THE EVOLUTION OF THE DEGERMINATOR
We take a look at the evolution of the degerminator in the maize milling industry and how it has developed to meet South African needs.
Around 1901, the Beall degerminator was developed by the Beall Improvement Company Inc. in Illinois, USA. It was designed mainly for the production of hominy grits, or samp as it’s known in South Africa. Hominy is used in the breakfast cereal industry to produce corn flakes. The maize germ, which is also produced as a main product (offal or hominy chop), is used for the production of maize germ oil.
The USA is one of the largest maize producing countries in the world, but the industry there is very different from that in Southern Africa. Most of the maize, or corn as it’s called in the USA, is yellow and primarily grown for export or for making cattle and poultry feed.
BEALL DEGERMINATOR ARRIVES IN SA
The original maize mills in South Africa consisted of roller mills, aspirators and reels. In most maize mills, there was also a special type of roller mill with coarse flutes, which preceded the first break roller mill called the Kibler. The Kibler roll’s function was to break open the maize kernel in order to release the endosperm in as large a size as possible. At the same time, the germ and bran was kept in as large a particle size as possible.
These mills were known as roller plants, and Special, Sifted and Unsifted maize meals were manufactured on them. These products had oil (fat) contents in excess of 2% with a corresponding high fibre content. A small amount of low fat and fibre maize meal, called Bakers Cones (today known as Super Maize Meal), was also produced.
The growing need for products such as brewer’s grits and samp, which required a low fat and fibre content, however necessitated the production of a high percentage of low fat and fibre products.
The popularity of Super Maize Meal also grew, and the demand outstripped the supply in some areas. In the rural areas of South Africa, more Special was produced than Super Maize Meal; but in Gauteng, the position was reversed and mills generally produced more Super than Special Maize Meal.
This led to the introduction of the Beall degerminator in the mid-1960’s in an attempt to remove as much of the germ and black tip as possible from the maize kernel before milling, to reduce the fat and fibre content of the samp, grits and Super.
These early degerminator mills were combination plants; the samp plant as it was called, consisted of the degerminators, with its own first and second break sections. After the second break sifter, the stocks from the samp plant were fed into the existing roller plant mill. As such, the samp plant could not operate on its own unless the roller plant was running.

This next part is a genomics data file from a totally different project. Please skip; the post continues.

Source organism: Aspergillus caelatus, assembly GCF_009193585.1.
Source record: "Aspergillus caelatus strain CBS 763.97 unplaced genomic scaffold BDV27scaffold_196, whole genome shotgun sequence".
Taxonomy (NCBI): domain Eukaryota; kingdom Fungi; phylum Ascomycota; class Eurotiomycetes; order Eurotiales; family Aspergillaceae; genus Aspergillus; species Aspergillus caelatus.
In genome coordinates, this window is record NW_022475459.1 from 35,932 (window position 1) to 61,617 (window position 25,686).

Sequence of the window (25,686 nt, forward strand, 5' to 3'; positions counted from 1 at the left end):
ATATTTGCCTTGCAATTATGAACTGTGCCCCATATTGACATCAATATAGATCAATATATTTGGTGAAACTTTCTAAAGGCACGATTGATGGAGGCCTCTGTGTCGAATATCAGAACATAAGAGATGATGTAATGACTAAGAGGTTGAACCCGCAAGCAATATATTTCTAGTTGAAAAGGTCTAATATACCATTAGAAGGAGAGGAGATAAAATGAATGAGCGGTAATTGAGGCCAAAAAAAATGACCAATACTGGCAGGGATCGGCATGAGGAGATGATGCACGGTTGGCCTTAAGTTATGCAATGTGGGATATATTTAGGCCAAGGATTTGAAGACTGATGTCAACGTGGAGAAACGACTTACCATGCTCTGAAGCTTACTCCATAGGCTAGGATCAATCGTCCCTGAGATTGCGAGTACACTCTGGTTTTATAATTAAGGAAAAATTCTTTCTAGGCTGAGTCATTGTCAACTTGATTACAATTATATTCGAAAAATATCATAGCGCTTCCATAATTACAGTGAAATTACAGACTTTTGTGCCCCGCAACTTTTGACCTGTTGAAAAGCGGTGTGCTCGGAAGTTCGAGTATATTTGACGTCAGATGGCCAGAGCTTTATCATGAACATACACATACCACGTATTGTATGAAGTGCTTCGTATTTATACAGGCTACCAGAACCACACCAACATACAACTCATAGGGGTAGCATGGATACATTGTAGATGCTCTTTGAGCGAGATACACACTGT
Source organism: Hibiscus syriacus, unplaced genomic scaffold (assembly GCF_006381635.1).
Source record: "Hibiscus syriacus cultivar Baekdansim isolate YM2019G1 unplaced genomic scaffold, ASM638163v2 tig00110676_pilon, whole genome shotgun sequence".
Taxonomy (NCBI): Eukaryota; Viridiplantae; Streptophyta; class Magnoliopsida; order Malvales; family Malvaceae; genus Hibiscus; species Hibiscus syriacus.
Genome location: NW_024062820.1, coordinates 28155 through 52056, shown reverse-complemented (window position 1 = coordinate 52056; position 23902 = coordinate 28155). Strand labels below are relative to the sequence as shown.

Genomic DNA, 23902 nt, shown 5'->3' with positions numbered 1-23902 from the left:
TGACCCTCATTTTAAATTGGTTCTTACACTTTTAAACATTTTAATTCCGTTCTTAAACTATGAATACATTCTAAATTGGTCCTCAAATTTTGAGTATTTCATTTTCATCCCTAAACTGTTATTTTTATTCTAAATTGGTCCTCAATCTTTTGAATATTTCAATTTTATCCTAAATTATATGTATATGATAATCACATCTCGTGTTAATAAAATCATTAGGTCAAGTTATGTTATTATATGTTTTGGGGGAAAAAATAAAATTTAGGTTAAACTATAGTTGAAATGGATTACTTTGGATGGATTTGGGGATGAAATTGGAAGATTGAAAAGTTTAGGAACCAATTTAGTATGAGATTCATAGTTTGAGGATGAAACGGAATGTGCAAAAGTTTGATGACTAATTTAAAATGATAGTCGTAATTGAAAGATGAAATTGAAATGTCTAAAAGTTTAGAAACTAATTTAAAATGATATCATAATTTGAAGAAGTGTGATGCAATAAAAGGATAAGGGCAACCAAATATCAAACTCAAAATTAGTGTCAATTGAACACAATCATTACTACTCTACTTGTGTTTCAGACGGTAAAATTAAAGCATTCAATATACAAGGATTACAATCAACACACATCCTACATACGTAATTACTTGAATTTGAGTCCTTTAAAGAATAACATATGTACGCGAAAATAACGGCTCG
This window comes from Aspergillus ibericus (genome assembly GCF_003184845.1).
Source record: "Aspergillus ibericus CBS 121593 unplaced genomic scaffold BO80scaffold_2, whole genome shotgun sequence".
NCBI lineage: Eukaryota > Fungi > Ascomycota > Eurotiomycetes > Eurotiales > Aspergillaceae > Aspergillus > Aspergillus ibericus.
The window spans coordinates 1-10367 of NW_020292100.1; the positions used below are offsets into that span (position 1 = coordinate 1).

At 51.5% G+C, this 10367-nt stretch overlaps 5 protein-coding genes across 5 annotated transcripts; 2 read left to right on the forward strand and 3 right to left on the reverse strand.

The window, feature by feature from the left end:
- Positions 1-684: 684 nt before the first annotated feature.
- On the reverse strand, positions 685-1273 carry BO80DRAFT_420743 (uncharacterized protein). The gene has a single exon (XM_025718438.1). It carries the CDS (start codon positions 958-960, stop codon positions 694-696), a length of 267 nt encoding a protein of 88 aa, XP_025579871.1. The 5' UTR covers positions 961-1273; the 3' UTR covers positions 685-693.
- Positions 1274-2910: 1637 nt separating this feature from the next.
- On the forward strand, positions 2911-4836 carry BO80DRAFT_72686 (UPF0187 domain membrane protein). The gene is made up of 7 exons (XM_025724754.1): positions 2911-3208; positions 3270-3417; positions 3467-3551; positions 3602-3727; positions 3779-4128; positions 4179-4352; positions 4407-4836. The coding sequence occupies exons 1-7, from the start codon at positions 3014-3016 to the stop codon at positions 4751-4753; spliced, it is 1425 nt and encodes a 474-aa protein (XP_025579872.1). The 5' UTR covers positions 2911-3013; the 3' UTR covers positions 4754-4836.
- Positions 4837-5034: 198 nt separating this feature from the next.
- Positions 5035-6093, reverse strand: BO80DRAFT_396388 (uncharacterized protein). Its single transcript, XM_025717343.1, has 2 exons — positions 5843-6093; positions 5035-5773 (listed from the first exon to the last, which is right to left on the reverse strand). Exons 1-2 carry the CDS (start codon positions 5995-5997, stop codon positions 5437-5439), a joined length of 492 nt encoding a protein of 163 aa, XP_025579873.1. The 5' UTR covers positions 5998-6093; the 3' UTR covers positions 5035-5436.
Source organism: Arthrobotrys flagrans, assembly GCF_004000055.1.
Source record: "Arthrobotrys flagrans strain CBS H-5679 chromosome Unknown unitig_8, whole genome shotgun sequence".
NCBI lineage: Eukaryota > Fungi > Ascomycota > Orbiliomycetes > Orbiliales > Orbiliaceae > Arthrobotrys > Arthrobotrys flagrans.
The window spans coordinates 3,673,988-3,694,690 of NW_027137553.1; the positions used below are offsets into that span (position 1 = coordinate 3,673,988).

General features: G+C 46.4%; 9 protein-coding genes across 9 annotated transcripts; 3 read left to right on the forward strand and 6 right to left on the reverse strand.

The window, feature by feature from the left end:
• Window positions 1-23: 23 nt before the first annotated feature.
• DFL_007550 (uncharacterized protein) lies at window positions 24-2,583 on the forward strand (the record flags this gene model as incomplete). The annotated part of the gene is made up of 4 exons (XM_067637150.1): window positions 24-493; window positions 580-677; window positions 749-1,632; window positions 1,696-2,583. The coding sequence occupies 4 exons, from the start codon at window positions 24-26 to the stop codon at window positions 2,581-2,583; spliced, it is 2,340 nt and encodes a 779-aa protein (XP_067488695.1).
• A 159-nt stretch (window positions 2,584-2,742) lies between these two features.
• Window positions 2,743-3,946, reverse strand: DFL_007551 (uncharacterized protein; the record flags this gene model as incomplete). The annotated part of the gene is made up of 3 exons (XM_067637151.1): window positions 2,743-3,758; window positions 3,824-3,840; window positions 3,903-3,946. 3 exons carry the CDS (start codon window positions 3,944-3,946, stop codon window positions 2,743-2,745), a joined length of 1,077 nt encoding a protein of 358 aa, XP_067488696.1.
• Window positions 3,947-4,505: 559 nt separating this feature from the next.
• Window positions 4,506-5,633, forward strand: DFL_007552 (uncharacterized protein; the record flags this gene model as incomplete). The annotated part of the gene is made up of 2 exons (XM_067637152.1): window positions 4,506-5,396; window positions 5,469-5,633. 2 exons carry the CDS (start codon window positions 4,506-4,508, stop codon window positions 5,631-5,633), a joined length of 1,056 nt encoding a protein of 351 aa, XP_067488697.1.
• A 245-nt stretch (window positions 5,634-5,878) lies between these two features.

In these early samp plants, other machines were used which no longer feature in maize mills. One such machine was the Baxter, used to grade the overtails of the Beall degerminator into various particle sizes such as samp, feed to 1st and 2nd break rolls. These stocks passed over a built-in aspirator to remove any loose bran /germ particles. Another function of the Baxter was to polish the samp.
By the mid 1970’s, combination roller and samp plants were replaced by the maize mills we know today. Many improvements have been made in maize milling over the years, particularly in the types of degerminators used.
THE BEALL, GRANDFATHER OF ALL DEGERMINATORS
The original Beall degerminator was developed as the quickest and easiest way to remove the germ and the outer bran layers from the maize kernel. In this early milling process, the main objective was to recover as much of this fraction as possible, as such, the germ was regarded as the prime product, while the endosperm and bran were treated as by-products and sold off as cattle feed.
However, some of the endosperm was recovered in the form of hominy (samp) and grits, and used either in the production of breakfast cereals like corn flakes, or snack foods. The emphasis was on producing as much good quality germ as possible; the breaking up of the endosperm particles was considered to be of minor importance.
The above resulted in a robust, but rough machine without many refinements.
Degerminating maize in South Africa has different goals from those in the USA:
- To remove the bran from the maize kernel and dislodge the germ from its cavity with minimum damage to the endosperm, bran and germ.
- To remove the black tip cap from the kernel to avoid specks in the meal.
The milling process that follows the degermination of the maize kernel is designed to separate the endosperm, bran and germ from each other, while minimising the possible contamination of the endosperm with oil from the germ.
Beall degerminator images courtesy ScienceDirect